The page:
This morning, Sunday the 18th of September greeted us like most others have. The sun hits us at 7:30, the sounds of Aital and Purna our righteous cooks firing up the kitchen, echoing off the rocky hillside behind us, our neighbor’s camp coming to life. But these common place things are now accompanied by a new set of sounds. A chorus of coughs, hacks, and other phlegm related guttural noises are reminding us constantly how the unforgiving altitude we are living at is tightening its grip. Life at base camp is the best we have but at 18,500 feet it is still a challenge. So we were all grateful that today the most difficult thing we needed to do was drink coffee, clean some clothes, and listen to the Mark Wilkins school of business.
Rest days are quickly becoming a hard earned and well deserved reward. The rotations coming up are only going to get higher, colder and longer so we will enjoy base camp as much as we can. Everyone is dreaming of home and wishing all following along lots of love.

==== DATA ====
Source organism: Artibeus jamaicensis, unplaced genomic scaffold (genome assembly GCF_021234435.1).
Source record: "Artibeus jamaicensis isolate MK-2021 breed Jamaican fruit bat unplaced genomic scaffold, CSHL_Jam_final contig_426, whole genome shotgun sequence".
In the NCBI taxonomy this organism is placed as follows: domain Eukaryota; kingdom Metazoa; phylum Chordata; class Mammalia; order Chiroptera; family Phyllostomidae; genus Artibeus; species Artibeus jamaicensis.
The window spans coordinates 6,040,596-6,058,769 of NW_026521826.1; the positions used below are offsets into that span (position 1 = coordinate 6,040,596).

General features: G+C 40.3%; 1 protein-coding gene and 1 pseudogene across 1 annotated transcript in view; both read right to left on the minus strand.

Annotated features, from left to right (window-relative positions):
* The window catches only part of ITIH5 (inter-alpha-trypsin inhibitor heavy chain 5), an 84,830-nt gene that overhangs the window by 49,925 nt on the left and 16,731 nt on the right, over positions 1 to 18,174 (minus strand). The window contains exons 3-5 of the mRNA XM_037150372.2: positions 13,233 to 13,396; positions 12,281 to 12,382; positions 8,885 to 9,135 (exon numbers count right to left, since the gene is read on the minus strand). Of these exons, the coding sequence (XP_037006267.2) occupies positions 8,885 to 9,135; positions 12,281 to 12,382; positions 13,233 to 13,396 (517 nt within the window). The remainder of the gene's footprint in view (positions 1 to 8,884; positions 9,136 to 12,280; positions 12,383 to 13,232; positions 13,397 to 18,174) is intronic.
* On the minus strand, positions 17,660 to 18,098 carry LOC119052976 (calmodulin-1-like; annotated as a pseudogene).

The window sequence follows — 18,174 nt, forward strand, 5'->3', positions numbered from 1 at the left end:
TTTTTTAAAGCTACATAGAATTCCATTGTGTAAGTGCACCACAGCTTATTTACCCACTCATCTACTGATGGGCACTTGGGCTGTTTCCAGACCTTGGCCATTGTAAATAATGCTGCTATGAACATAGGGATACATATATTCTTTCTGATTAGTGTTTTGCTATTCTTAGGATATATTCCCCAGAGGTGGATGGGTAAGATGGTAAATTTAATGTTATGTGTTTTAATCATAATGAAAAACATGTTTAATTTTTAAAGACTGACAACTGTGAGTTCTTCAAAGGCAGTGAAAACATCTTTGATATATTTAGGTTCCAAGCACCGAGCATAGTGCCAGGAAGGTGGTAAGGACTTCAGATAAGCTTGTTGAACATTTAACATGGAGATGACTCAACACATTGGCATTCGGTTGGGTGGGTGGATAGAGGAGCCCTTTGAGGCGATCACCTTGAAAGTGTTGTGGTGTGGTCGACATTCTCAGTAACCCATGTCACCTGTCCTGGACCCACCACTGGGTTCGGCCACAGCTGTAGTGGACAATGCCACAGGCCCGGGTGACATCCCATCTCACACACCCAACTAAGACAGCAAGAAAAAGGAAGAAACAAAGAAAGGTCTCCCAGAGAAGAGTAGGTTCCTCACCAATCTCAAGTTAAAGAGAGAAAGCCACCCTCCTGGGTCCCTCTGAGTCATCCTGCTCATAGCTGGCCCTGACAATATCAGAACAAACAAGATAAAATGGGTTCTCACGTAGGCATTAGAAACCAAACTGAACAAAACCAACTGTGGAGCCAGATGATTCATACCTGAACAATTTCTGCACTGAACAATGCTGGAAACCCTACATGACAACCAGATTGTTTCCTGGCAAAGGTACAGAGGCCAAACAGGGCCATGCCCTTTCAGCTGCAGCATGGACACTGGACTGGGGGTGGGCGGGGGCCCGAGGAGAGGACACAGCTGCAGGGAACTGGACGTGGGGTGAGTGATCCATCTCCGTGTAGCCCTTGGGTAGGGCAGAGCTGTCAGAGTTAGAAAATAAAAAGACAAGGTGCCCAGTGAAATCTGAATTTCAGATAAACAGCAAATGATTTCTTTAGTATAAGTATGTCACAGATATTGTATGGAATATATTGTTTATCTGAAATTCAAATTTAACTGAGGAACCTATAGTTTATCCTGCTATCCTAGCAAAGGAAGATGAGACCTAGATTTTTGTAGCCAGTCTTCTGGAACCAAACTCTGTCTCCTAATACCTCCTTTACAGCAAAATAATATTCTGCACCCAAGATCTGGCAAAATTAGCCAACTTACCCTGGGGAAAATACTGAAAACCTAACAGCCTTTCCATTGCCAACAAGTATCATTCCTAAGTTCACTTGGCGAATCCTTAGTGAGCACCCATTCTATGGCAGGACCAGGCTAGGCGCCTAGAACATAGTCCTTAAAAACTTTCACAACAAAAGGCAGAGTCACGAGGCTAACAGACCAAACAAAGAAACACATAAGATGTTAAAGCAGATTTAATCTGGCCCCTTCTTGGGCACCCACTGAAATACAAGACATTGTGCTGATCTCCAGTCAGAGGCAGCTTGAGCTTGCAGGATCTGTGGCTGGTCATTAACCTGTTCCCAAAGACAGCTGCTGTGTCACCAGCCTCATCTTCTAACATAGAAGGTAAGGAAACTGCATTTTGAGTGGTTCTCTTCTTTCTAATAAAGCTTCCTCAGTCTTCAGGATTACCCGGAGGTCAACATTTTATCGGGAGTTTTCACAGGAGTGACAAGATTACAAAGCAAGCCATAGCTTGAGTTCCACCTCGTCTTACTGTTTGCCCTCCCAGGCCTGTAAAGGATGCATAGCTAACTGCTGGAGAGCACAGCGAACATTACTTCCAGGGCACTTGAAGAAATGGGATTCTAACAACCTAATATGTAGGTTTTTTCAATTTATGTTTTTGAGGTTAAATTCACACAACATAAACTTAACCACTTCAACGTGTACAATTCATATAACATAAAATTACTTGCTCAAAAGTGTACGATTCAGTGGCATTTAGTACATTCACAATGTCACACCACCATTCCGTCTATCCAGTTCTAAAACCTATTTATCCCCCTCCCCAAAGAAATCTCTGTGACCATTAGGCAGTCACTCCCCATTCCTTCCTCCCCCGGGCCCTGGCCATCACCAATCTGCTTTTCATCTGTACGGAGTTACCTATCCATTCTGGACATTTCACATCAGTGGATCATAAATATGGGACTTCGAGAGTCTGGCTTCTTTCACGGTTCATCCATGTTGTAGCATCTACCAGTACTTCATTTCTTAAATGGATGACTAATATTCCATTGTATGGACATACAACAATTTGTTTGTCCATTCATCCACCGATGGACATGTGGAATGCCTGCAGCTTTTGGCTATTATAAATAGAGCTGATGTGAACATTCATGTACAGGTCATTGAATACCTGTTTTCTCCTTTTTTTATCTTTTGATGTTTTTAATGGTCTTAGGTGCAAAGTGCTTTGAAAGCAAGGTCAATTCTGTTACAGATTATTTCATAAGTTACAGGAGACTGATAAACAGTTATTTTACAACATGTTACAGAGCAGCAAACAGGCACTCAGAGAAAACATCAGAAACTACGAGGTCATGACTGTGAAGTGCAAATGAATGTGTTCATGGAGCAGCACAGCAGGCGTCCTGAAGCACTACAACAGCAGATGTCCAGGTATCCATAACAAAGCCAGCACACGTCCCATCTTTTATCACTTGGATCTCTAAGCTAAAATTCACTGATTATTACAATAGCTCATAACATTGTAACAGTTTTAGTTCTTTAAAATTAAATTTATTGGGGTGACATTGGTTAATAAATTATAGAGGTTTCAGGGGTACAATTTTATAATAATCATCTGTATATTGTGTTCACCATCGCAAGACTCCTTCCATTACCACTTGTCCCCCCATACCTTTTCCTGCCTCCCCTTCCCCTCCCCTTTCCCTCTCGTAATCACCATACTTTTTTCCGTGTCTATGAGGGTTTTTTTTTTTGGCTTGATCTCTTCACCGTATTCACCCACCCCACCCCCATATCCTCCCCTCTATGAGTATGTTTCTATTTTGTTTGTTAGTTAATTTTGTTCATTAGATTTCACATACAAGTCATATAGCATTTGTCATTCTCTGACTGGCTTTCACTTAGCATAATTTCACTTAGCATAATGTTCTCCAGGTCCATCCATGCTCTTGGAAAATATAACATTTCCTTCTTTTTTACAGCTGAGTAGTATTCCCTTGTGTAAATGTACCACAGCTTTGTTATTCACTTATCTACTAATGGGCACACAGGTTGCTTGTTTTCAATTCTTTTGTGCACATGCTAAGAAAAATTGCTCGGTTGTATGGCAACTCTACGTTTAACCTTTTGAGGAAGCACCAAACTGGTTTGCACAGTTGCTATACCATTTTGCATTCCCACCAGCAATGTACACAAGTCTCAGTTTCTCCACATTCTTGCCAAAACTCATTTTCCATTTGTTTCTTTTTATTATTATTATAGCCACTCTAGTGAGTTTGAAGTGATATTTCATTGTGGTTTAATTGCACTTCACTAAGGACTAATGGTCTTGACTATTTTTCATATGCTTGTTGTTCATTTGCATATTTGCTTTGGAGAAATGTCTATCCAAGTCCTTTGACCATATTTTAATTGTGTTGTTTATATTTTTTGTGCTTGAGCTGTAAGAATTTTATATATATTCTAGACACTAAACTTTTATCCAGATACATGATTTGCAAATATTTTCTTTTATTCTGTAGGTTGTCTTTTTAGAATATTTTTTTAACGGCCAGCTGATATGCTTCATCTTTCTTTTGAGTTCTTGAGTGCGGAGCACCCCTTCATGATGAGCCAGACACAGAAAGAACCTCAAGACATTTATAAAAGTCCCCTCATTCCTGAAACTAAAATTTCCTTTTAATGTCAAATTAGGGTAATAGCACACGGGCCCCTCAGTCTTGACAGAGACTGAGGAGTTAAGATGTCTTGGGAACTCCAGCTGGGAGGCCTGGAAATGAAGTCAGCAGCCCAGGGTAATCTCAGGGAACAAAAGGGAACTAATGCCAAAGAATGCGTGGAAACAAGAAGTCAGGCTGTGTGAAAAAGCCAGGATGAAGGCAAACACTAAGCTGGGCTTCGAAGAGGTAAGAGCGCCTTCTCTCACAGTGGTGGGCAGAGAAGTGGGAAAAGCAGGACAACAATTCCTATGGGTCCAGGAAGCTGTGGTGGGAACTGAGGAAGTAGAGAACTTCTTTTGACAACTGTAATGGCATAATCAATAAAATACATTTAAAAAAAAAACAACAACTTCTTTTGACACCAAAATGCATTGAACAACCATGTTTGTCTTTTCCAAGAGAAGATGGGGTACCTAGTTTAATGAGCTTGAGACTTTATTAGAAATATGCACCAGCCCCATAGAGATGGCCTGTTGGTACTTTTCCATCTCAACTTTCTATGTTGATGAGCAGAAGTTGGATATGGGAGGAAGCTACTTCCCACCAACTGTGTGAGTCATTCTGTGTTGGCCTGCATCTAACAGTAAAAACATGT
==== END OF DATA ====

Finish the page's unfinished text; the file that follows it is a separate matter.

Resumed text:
I look forward to these updates every night. It puts a lot of things into perspective. Stella, Thor and I are with you in spirit and wishing you well. XO, Trish
Posted by: Trish on 9/23/2016 at 5:09 pm
Talking to you last night (your morning) and hearing your raspy breath (and challenged breathing) made the elevation you are operating at very real and vivid. Hopefully the day of rest will allow some natural healing to take place in all of your struggling respiratory systems.
Your adventure makes my solo 3,904 mile drive to/from Bonneville seems pretty lame. BTW, I thought of you yesterday when I looked at a partly collapsed bottle of oil that I’d opened and resealed on the 4,200 ft. elevation of the flats. Can’t imagine 18,000+.
Posted by: Rick Deerwester on 9/19/2016 at 6:28 am
September 17, 2016
Good evening from Base Camp!
We just returned from Camp 1, all the way into Shishapangma Base Camp. The day has been mellow by Himalayan standards, as the great distance to cover or the big elevations to save are just a part of the game that this team is facing with style.
We’re heading into bed, looking forward to a couple days of rest while we let our bodies adapt to the new elevation reached.